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Your quick guide: Copa Libertadores groups drawn

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Europe did their bit yesterday. Today, it was South America’s turn.

Well, South America and Mexico. This time around, Liga MX not only has up to three teams in the group stage (one still to play in), one of them is likely closer to you (geographically) than your favorite Premier League team.

That team would be Xolos, or Club Tijuana. You know, the club that employs five Americans. The club that won the Mexican title. They got drawn into a group with the world champions.

That’s right, soccer fans in San Diego County. The team that holds claim to having the best team in the world is coming to your area (even if I’m completely exaggerating the validity of that claim). Get your trolley tickets now. You’re crossing at San Ysidro.

Over at The Score, Jerrad Peters has the post I would have done if I was near as good on South America as he is. So allow me to shameless cherry pick some of his group thoughts while I take you though the draw:

Group 1

Barcelona (Ecuador), Boca Juniors (Argentina), Nacional (Uruguay), Toluca (Mexico)

Boca and Nacional are titans. Together, they’ve won this competition nine times. It’s going to be difficult for either Barcelona (first place finishers in Ecuador’s last tournament) or Toluca (perhaps one tournament semi-wonders in Mexico) to break through. According to Peters, this is the Group of Death, and while I don’t see any of these quartets living up to that label, this has a claim to being the tournament’s toughest group.

Group 2

Libertad (Paraguay), Palmeiras (Brazil), Sporting Cristal (Peru), winner of Tigre (Argentina)-Deportivo Anzoategui (Venezuela)

If Tigre, forfeiters of the Sudamericana final, get through, they could win this group, though Palmeiras may still be the packet’s best team despite their recent relegation to the Brazilian second division. Their domestic cup win qualifies them for this championship, so … yay frivolous invites.

I’m not as high on Libertad’s chances as Peters, but if one of Tigre and Palmeiras shoot themselves in the foot, the Paraguayans will do through. So I guess that means I actually agree with Jerrad. Regardless, this is a weak packet.

Group 3

Atlético Mineiro (Brazil), Arsenal (Argentina), The Strongest (Bolivia), winner of São Paulo (Brazil)-Bolivar (Bolivia)

So Atlético Mineiro – arguably the best team in Brazil by the end of the Campeonato – should be grouped with São Paulo, recent winners of the Sudamericana. And there’s an Argentine team in here along with an experienced (if, likely, ineffective) Bolivian team? Yeah, this group’s a little strong.

Sucks for The Strongest: For the second year in a row, they’re likely going to be grouped with two Brazilian teams. Their Silver Linings Playbook: Three strong home matches before being eliminated.

But back to the Brazilians. Let’s just go through some names here, very quickly. Atlético will be a fan favorite because of the presence of Ronaldinho, but they also have former Manchester City strike Jo, the recently acquired Gilberto Silva, and one of the continent’s best keepers in Victor.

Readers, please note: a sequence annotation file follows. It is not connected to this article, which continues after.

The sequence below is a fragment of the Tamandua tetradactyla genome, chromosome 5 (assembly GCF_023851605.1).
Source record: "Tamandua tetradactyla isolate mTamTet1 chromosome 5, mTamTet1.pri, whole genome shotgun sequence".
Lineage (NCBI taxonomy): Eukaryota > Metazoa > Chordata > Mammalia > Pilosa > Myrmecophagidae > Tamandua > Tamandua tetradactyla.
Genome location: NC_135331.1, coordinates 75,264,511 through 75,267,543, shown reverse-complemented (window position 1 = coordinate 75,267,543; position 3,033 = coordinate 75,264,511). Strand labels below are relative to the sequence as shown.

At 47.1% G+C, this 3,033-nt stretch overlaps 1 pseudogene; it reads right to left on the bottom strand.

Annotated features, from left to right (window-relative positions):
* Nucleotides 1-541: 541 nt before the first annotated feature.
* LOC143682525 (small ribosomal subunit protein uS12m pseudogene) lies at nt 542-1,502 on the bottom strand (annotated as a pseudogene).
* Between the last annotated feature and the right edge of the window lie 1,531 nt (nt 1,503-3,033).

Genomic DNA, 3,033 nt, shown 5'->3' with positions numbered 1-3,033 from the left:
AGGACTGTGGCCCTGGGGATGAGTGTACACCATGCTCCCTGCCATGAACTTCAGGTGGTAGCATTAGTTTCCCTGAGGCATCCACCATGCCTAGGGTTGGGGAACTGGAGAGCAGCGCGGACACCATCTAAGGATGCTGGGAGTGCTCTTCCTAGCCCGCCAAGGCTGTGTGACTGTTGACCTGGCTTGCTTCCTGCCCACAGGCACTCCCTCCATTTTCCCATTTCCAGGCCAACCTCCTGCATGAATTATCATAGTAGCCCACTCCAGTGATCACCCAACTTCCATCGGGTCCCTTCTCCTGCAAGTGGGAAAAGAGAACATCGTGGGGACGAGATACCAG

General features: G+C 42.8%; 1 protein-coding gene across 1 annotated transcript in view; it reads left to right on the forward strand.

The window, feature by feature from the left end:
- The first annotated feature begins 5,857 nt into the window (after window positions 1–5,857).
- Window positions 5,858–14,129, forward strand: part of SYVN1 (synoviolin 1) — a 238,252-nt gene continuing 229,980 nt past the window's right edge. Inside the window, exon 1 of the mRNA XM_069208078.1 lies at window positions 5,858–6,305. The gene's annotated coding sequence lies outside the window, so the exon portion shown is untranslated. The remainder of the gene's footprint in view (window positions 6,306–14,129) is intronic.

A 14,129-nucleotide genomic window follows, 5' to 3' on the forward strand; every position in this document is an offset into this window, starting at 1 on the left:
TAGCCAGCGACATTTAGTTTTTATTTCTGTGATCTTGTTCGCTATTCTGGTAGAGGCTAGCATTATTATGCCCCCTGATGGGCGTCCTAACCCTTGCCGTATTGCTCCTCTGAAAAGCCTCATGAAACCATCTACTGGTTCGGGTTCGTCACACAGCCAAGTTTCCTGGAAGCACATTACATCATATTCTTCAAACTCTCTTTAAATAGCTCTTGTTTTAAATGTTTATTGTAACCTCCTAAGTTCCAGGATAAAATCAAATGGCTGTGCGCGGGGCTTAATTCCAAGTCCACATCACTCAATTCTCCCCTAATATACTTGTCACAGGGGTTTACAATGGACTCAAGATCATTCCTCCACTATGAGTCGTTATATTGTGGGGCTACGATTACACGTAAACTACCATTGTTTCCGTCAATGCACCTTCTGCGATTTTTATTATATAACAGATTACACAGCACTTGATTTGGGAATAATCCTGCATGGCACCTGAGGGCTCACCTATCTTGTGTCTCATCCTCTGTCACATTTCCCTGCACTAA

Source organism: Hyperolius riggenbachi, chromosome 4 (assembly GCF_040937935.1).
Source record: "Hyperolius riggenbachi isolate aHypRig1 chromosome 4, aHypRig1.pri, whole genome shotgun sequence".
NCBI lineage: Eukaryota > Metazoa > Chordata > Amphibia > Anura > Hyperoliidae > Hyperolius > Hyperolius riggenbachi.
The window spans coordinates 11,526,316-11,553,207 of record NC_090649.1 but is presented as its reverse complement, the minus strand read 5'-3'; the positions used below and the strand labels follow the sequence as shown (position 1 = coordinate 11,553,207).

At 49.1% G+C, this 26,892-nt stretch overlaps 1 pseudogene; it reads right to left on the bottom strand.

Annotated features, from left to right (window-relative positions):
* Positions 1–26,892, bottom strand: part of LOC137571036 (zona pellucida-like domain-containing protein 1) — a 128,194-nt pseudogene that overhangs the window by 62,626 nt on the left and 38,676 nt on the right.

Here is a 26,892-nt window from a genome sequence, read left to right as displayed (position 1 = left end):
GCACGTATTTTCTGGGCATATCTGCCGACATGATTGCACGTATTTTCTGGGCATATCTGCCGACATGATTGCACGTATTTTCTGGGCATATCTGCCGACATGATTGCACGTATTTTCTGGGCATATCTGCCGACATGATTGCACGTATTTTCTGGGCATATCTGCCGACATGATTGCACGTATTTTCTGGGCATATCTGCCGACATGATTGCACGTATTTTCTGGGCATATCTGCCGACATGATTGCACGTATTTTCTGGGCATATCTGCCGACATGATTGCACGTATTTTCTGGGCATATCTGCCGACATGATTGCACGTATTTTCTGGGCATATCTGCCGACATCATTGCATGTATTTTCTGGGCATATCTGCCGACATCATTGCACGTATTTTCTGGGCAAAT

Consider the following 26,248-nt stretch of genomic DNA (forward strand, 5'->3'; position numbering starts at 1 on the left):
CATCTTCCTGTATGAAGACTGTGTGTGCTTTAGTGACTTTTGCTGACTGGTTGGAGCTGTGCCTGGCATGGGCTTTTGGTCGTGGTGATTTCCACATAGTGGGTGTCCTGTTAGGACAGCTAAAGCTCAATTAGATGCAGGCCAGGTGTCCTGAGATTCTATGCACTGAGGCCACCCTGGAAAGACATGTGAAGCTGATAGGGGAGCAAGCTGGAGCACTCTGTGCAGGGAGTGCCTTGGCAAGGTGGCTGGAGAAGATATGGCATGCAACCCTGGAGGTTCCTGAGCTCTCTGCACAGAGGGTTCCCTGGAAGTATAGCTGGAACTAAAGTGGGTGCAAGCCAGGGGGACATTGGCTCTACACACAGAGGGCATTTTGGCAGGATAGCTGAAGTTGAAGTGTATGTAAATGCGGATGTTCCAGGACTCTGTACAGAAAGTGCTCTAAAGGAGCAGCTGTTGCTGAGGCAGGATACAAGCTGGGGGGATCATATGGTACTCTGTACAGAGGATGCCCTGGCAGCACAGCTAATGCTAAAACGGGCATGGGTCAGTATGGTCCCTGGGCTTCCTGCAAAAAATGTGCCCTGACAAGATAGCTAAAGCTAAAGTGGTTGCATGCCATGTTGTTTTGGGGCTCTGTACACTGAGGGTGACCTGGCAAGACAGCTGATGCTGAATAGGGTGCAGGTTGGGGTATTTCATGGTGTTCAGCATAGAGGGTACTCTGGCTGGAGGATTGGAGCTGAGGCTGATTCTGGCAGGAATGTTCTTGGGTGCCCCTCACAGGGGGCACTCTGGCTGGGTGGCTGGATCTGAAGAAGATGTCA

São Paulo, on the other hand, have the likes of Paulo Henrique Ganso, Luis Fabiano, Jadson, Paulo Assuncao, Denilson, and Lucio as their well-known calling cards. And their goalkeeper, Rogerio Ceni, has 52 career goals in the Brazilian league.

So those two teams are going through.

Group 4

Emelec (Ecuador), Peñarol (Uruguay), Vélez Sarsfield (Argentina), winner of Iquique (Chile)-León (Mexico)

No matter which of Iquiqui and León move through (I like the newly Rafa Marquez-toting León), this will be one of the competition’s deepest groups. Any of the teams could go through, though Peñarol and Vélez will probably be the favorites. Like Peters, I have my doubts about Vélez’s chances, though his doubts are actually more an admiration of Emelec than reservations about the Argentine champions.

Regardless, the gap between one and four is just not that big, and given Peñarol fell in an equally balanced (though more difficult) group last year (which they flamed out of), I can’t help but feel for the Uruguayans.

Group 5

Corinthians (Brazil), Millionarios (Columbia), San José (Bolivia), Tijuana (Mexico)

Peters astutely notes that this group means a lot of traveling for the world champions (did I mention that’s Corinthians). Two trips to northern South American countries plus another to the Mexico-U.S. border? Has any team racked up so many miles?

They’re still the favorites here. Millionarios – to whom Seattle Sounder Fredy Montero’s been thinly linked – will fight it would with Tijuana for the second spot. Given TJ’s never been in this competition before, it’s hard to predict how they’ll respond.

Group 6

Cerro Porteño (Paraguay), Real Garcilaso (Peru), Santa Fe (Colombia), winner of Deportes Tolima (Colombia)-César Vallejo (Peru)

The one group that makes Group 2 look strong. Cerro Porteño and Sante Fe will be the favorites, but in most other groups, they might not advance. There is no possible matchup of these five teams that will be the best game of a day’s competition. However, if one of these teams catches fire and racks up points, they could use the group’s weakness to leverage a high seed for the knockout round.

Group 7

Deportivo Lara (Venezuela), Newell’s Old Boys (Argentina), Universidad de Chile, winner of Olimpia (Paraguay)-Defensor Sporting (Uruguay)

One side of my brain: Newell’s Old Boys have the talent to get out of this group regardless of who comes out of the playoff.

Other side: They had trouble scoring goals in Argentina’s Inicial and were too often drawn (nine times in 19 games). That’s a bad combination for road games in Copa.

La U is going through regardless of how their transition from Jorge Sampaoli to Dario Franco progresses. Today, I’m picking Newell’s to join them, but if Peters is picking Defensor Sporting, know Argentina’s runners up are vulnerable.

Group 8

Caracas (Venezuela), Fluminense (Brazil), Huachipato (Chile), winner of Gremio (Brazil)-LDU Quito (Ecuador)

There’s going to be a divide between the group’s top two (Fluminense and the playoff winner) and the packet’s bottom half. Even within that playoff, a bolstered Gremio (third in this year’s Campeonato) should be favored, though insert cautions about Quito’s altitude here.

Even if the Ecuadorians advance, they should join Fluminense, a team that will look to push on from their Serie A title to compete for the Libertadores’ crown. Caracas and the rabbit track are just along for the ride.

Man City 2-2 Tottenham Hotspur: Controversy, and how!